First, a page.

• IDES IS ALLOWED TO IGNORE THE CONTRACT BETWEEN THE CARRIER AND THE OWNER-OPERATOR: Another issue that came up in another recent IDES Hearing is whether it is constitutional for the IDES to ignore a contract between the Carrier and the owner-operator (and instead make its own independent decision as a state unemployment insurance agency as to whether the owner-operator is an independent contractor or an employee for IDES purposes). The Decision found that the IDES can constitutionally ignore the contract between the parties and make its own decision (the Illinois Supreme Court has said that the IDES has the right to make its own independent analysis of the independent contractor relationship and not be bound by the independent contractor agreement between the parties).
  • LICENSING & OPERATING COSTS: Another IDES Decision found that the owner-operator at issue was an employee and not an independent contractor because the Carrier paid the Illinois tolls that the owner-operator incurred while driving for the Carrier (and also the Carrier provided the owner-operator with a subsidy in the purchase of the fuel). Because of these generous activities by the Carrier, the owner-operator was found to be an employee under Section 212.1 of the Illinois Unemployment Insurance Act.
  • USING A SEPARATE CORPORATION TO LEASE TRUCKS: Under another recent IDES Hearing Decision, the Carrier had used a separate corporation to lease trucks to the drivers. The Decision found that this was too close of a relationship to satisfy Section 212.1. If a Carrier leases a tractor from a firm operated and owned by the Carrier directly or indirectly, the owner-operator will be considered an employee for purposes of Section 212.1.

As the reader can see, constitutional arguments have been put forth by the attorneys of Carriers who are under IDES audit. In those cases, so far, the constitutional arguments have not been successful in shielding the Carrier under audit from Section 212.1. Likewise, the Administrative Law Judges are strictly interpreting Section 212.1 and the owner-operators involved in those audits. The owner-operators will be found to be employees of the Carriers unless the Carriers can pass each and every part of Section 212.1. It is a strict and unforgiving test.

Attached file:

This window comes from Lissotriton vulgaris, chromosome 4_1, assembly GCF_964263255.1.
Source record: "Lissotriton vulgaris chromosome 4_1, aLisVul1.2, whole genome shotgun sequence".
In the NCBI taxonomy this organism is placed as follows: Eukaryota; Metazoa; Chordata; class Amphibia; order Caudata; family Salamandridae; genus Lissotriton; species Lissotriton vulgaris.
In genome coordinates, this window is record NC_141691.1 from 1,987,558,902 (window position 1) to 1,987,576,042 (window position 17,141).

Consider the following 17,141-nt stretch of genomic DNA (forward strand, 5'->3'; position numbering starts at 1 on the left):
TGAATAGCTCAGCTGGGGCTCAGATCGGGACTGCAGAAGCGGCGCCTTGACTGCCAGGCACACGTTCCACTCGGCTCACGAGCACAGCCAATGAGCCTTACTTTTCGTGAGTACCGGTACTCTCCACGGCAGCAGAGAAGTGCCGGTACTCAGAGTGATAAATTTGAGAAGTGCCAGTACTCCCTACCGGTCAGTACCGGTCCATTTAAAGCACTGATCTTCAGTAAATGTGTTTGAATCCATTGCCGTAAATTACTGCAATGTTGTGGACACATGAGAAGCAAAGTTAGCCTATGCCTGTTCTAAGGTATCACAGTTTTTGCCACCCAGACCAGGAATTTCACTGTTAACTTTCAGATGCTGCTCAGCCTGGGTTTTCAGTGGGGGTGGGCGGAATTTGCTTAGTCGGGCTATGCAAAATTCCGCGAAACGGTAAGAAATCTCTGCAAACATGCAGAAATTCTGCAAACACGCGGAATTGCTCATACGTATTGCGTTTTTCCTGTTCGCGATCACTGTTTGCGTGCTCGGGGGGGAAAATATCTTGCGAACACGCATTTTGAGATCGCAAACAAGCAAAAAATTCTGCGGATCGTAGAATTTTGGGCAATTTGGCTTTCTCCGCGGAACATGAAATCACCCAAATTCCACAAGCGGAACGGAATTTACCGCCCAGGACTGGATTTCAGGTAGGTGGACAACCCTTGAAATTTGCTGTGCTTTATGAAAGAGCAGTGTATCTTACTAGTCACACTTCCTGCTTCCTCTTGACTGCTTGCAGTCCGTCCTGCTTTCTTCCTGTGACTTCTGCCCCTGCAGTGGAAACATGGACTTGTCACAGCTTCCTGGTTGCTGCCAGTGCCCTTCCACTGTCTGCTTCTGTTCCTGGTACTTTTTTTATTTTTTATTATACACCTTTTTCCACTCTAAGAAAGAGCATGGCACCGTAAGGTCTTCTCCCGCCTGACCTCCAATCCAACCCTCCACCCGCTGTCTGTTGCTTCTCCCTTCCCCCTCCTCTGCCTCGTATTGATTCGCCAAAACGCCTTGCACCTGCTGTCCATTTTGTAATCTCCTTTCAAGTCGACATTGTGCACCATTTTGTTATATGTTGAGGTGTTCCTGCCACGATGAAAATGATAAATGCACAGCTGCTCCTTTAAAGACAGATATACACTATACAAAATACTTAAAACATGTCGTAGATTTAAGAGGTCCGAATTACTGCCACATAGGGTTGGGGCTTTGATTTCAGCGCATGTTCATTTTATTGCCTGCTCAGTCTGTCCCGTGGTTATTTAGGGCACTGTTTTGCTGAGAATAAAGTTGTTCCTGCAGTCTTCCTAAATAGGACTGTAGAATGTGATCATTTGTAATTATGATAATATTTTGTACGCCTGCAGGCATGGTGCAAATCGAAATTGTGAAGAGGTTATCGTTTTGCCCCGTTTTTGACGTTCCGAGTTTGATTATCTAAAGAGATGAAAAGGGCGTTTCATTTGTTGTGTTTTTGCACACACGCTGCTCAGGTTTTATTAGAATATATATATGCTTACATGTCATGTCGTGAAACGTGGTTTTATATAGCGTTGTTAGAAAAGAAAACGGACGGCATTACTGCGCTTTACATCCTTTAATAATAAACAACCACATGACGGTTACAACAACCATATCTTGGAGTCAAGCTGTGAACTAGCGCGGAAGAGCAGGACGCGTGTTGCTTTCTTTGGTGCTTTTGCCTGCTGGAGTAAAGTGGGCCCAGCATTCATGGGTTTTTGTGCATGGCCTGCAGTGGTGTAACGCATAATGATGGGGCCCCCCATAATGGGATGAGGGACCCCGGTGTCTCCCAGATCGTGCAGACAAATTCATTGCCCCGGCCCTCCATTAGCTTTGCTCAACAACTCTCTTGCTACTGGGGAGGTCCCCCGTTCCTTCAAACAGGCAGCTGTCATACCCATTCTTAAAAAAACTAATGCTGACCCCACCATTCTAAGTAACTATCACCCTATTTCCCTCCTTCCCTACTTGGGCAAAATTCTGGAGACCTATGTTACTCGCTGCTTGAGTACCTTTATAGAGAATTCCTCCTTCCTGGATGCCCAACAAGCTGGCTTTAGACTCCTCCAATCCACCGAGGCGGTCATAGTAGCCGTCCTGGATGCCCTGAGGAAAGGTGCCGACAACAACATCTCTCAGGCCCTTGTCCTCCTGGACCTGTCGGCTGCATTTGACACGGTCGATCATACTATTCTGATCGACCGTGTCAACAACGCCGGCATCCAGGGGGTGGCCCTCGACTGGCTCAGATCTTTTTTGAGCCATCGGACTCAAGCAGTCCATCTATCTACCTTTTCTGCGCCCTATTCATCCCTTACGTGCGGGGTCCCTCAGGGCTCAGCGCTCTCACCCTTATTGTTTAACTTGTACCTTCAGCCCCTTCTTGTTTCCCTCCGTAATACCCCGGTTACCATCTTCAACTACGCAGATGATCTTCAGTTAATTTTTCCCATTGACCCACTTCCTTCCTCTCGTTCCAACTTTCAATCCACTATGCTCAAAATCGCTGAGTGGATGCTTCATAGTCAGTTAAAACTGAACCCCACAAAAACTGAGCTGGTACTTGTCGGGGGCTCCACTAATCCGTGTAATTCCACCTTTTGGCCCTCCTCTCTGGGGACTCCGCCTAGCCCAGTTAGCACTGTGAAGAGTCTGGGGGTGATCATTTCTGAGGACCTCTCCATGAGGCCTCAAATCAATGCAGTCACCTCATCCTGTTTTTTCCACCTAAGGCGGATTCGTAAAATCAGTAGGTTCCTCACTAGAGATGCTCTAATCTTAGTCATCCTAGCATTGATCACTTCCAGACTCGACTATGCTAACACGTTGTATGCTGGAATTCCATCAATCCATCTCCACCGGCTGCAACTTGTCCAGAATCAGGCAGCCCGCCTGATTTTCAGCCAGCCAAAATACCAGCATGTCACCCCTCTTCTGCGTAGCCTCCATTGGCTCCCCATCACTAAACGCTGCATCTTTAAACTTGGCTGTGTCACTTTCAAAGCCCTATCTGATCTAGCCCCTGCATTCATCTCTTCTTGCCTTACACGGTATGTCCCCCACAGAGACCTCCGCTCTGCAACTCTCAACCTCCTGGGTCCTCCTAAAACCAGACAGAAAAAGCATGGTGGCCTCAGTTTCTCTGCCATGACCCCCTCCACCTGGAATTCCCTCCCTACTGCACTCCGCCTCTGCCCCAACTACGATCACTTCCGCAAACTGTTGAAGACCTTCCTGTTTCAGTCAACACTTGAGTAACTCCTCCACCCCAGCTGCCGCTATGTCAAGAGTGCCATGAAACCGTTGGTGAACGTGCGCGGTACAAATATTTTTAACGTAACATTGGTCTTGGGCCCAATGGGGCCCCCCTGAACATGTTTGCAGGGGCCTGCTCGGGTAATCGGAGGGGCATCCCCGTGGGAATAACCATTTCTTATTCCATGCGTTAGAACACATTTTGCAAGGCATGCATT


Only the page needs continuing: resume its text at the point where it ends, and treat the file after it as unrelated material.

All Carriers should be fully aware of the various provisions of Section 212.1 so that if they are audited by the IDES, they will be in a solid position to convince the auditor that the owner-operators are not employees.

Have an experienced attorney review your independent contractor relationships, independent contractor agreements, website, manuals, training materials, etc. before any challenges to independent contractor status arise. Lower your risk in every way possible now. Do a "self audit" of all independent contractor relationships so you are fully prepared before the IDES auditor arrives on your doorstep. Restructure and strengthen independent contractor relationships where there are opportunities to do so.

Questions? Call Attorney Nancy E. Joerg of Wessels Sherman's St. Charles, Illinois office: 630-377-1554 or email her at najoerg@wesselssherman.com.